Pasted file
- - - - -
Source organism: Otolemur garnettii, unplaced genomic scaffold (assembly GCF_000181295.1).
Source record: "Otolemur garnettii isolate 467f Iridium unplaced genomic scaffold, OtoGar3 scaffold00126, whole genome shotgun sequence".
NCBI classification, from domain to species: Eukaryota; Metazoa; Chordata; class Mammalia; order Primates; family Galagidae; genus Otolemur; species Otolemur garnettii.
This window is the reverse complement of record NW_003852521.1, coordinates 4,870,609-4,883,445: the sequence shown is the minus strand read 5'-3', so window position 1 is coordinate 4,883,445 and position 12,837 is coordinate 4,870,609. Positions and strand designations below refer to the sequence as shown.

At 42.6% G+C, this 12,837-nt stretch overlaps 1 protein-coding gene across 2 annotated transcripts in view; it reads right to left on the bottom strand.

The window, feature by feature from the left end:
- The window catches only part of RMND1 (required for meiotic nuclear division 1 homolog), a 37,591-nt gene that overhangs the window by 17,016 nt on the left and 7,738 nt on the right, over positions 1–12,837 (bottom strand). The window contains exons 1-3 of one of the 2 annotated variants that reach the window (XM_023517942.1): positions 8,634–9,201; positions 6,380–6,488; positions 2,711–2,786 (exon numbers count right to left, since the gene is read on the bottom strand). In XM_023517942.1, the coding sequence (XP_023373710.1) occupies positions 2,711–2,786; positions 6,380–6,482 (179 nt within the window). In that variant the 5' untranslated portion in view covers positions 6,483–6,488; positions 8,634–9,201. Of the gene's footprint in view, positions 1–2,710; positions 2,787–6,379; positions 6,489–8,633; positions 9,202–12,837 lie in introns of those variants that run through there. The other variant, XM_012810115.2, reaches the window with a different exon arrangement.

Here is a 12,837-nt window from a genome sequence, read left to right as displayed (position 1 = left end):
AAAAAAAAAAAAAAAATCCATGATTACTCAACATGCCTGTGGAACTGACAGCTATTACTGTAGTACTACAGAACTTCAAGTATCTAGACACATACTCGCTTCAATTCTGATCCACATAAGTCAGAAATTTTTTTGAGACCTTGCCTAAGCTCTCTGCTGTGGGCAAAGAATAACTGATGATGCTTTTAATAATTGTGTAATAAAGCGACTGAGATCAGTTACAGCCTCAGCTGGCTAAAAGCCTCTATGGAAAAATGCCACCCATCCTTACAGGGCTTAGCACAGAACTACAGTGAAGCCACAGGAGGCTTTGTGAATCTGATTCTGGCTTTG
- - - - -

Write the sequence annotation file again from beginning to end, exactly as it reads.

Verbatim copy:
Source organism: Otolemur garnettii, unplaced genomic scaffold (assembly GCF_000181295.1).
Source record: "Otolemur garnettii isolate 467f Iridium unplaced genomic scaffold, OtoGar3 scaffold00126, whole genome shotgun sequence".
NCBI classification, from domain to species: Eukaryota; Metazoa; Chordata; class Mammalia; order Primates; family Galagidae; genus Otolemur; species Otolemur garnettii.
This window is the reverse complement of record NW_003852521.1, coordinates 4,870,609-4,883,445: the sequence shown is the minus strand read 5'-3', so window position 1 is coordinate 4,883,445 and position 12,837 is coordinate 4,870,609. Positions and strand designations below refer to the sequence as shown.

At 42.6% G+C, this 12,837-nt stretch overlaps 1 protein-coding gene across 2 annotated transcripts in view; it reads right to left on the bottom strand.

The window, feature by feature from the left end:
- The window catches only part of RMND1 (required for meiotic nuclear division 1 homolog), a 37,591-nt gene that overhangs the window by 17,016 nt on the left and 7,738 nt on the right, over positions 1–12,837 (bottom strand). The window contains exons 1-3 of one of the 2 annotated variants that reach the window (XM_023517942.1): positions 8,634–9,201; positions 6,380–6,488; positions 2,711–2,786 (exon numbers count right to left, since the gene is read on the bottom strand). In XM_023517942.1, the coding sequence (XP_023373710.1) occupies positions 2,711–2,786; positions 6,380–6,482 (179 nt within the window). In that variant the 5' untranslated portion in view covers positions 6,483–6,488; positions 8,634–9,201. Of the gene's footprint in view, positions 1–2,710; positions 2,787–6,379; positions 6,489–8,633; positions 9,202–12,837 lie in introns of those variants that run through there. The other variant, XM_012810115.2, reaches the window with a different exon arrangement.

Here is a 12,837-nt window from a genome sequence, read left to right as displayed (position 1 = left end):
AAAAAAAAAAAAAAAATCCATGATTACTCAACATGCCTGTGGAACTGACAGCTATTACTGTAGTACTACAGAACTTCAAGTATCTAGACACATACTCGCTTCAATTCTGATCCACATAAGTCAGAAATTTTTTTGAGACCTTGCCTAAGCTCTCTGCTGTGGGCAAAGAATAACTGATGATGCTTTTAATAATTGTGTAATAAAGCGACTGAGATCAGTTACAGCCTCAGCTGGCTAAAAGCCTCTATGGAAAAATGCCACCCATCCTTACAGGGCTTAGCACAGAACTACAGTGAAGCCACAGGAGGCTTTGTGAATCTGATTCTGGCTTTG